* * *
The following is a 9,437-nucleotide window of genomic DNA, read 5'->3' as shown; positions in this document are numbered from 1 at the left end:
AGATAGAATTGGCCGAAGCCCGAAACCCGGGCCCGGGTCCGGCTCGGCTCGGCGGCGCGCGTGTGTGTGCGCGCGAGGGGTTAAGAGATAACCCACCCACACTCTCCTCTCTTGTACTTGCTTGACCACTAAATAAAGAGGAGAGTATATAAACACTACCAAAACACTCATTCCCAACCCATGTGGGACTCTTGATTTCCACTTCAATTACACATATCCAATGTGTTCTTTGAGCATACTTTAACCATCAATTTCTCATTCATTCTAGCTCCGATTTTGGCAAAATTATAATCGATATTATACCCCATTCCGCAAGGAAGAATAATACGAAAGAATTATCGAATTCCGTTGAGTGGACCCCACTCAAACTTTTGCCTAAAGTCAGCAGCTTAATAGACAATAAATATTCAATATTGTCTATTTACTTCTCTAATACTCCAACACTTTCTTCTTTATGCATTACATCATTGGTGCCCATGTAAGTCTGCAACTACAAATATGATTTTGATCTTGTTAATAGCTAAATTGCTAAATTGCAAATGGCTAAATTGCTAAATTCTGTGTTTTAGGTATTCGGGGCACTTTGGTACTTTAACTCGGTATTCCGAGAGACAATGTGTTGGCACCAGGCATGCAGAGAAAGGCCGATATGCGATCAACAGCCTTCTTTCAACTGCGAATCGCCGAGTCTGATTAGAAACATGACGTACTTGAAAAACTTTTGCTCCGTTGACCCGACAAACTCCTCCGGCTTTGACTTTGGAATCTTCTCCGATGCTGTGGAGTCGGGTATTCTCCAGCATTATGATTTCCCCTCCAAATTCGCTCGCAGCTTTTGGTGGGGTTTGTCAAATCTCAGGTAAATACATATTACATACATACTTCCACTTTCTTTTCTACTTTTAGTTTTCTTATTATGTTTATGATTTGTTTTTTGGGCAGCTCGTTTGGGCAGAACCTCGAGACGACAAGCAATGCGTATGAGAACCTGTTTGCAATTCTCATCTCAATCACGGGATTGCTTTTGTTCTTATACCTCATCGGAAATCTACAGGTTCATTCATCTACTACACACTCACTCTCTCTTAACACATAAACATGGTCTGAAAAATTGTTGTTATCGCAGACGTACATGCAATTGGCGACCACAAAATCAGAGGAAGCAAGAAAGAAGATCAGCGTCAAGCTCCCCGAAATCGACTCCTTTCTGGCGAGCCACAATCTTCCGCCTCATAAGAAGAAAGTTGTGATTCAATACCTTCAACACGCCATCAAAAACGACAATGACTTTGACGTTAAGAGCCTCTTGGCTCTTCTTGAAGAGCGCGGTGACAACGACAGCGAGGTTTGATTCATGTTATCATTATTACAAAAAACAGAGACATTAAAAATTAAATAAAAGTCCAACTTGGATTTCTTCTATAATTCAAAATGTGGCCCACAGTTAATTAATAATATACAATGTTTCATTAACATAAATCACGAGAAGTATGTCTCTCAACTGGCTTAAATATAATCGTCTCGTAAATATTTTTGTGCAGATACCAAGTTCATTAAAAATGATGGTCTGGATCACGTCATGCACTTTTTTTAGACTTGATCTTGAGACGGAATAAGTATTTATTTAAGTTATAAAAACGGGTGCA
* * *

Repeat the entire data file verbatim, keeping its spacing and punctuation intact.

The following is a 9,437-nucleotide window of genomic DNA, read 5'->3' as shown; positions in this document are numbered from 1 at the left end:
AGATAGAATTGGCCGAAGCCCGAAACCCGGGCCCGGGTCCGGCTCGGCTCGGCGGCGCGCGTGTGTGTGCGCGCGAGGGGTTAAGAGATAACCCACCCACACTCTCCTCTCTTGTACTTGCTTGACCACTAAATAAAGAGGAGAGTATATAAACACTACCAAAACACTCATTCCCAACCCATGTGGGACTCTTGATTTCCACTTCAATTACACATATCCAATGTGTTCTTTGAGCATACTTTAACCATCAATTTCTCATTCATTCTAGCTCCGATTTTGGCAAAATTATAATCGATATTATACCCCATTCCGCAAGGAAGAATAATACGAAAGAATTATCGAATTCCGTTGAGTGGACCCCACTCAAACTTTTGCCTAAAGTCAGCAGCTTAATAGACAATAAATATTCAATATTGTCTATTTACTTCTCTAATACTCCAACACTTTCTTCTTTATGCATTACATCATTGGTGCCCATGTAAGTCTGCAACTACAAATATGATTTTGATCTTGTTAATAGCTAAATTGCTAAATTGCAAATGGCTAAATTGCTAAATTCTGTGTTTTAGGTATTCGGGGCACTTTGGTACTTTAACTCGGTATTCCGAGAGACAATGTGTTGGCACCAGGCATGCAGAGAAAGGCCGATATGCGATCAACAGCCTTCTTTCAACTGCGAATCGCCGAGTCTGATTAGAAACATGACGTACTTGAAAAACTTTTGCTCCGTTGACCCGACAAACTCCTCCGGCTTTGACTTTGGAATCTTCTCCGATGCTGTGGAGTCGGGTATTCTCCAGCATTATGATTTCCCCTCCAAATTCGCTCGCAGCTTTTGGTGGGGTTTGTCAAATCTCAGGTAAATACATATTACATACATACTTCCACTTTCTTTTCTACTTTTAGTTTTCTTATTATGTTTATGATTTGTTTTTTGGGCAGCTCGTTTGGGCAGAACCTCGAGACGACAAGCAATGCGTATGAGAACCTGTTTGCAATTCTCATCTCAATCACGGGATTGCTTTTGTTCTTATACCTCATCGGAAATCTACAGGTTCATTCATCTACTACACACTCACTCTCTCTTAACACATAAACATGGTCTGAAAAATTGTTGTTATCGCAGACGTACATGCAATTGGCGACCACAAAATCAGAGGAAGCAAGAAAGAAGATCAGCGTCAAGCTCCCCGAAATCGACTCCTTTCTGGCGAGCCACAATCTTCCGCCTCATAAGAAGAAAGTTGTGATTCAATACCTTCAACACGCCATCAAAAACGACAATGACTTTGACGTTAAGAGCCTCTTGGCTCTTCTTGAAGAGCGCGGTGACAACGACAGCGAGGTTTGATTCATGTTATCATTATTACAAAAAACAGAGACATTAAAAATTAAATAAAAGTCCAACTTGGATTTCTTCTATAATTCAAAATGTGGCCCACAGTTAATTAATAATATACAATGTTTCATTAACATAAATCACGAGAAGTATGTCTCTCAACTGGCTTAAATATAATCGTCTCGTAAATATTTTTGTGCAGATACCAAGTTCATTAAAAATGATGGTCTGGATCACGTCATGCACTTTTTTTAGACTTGATCTTGAGACGGAATAAGTATTTATTTAAGTTATAAAAACGGGTGCA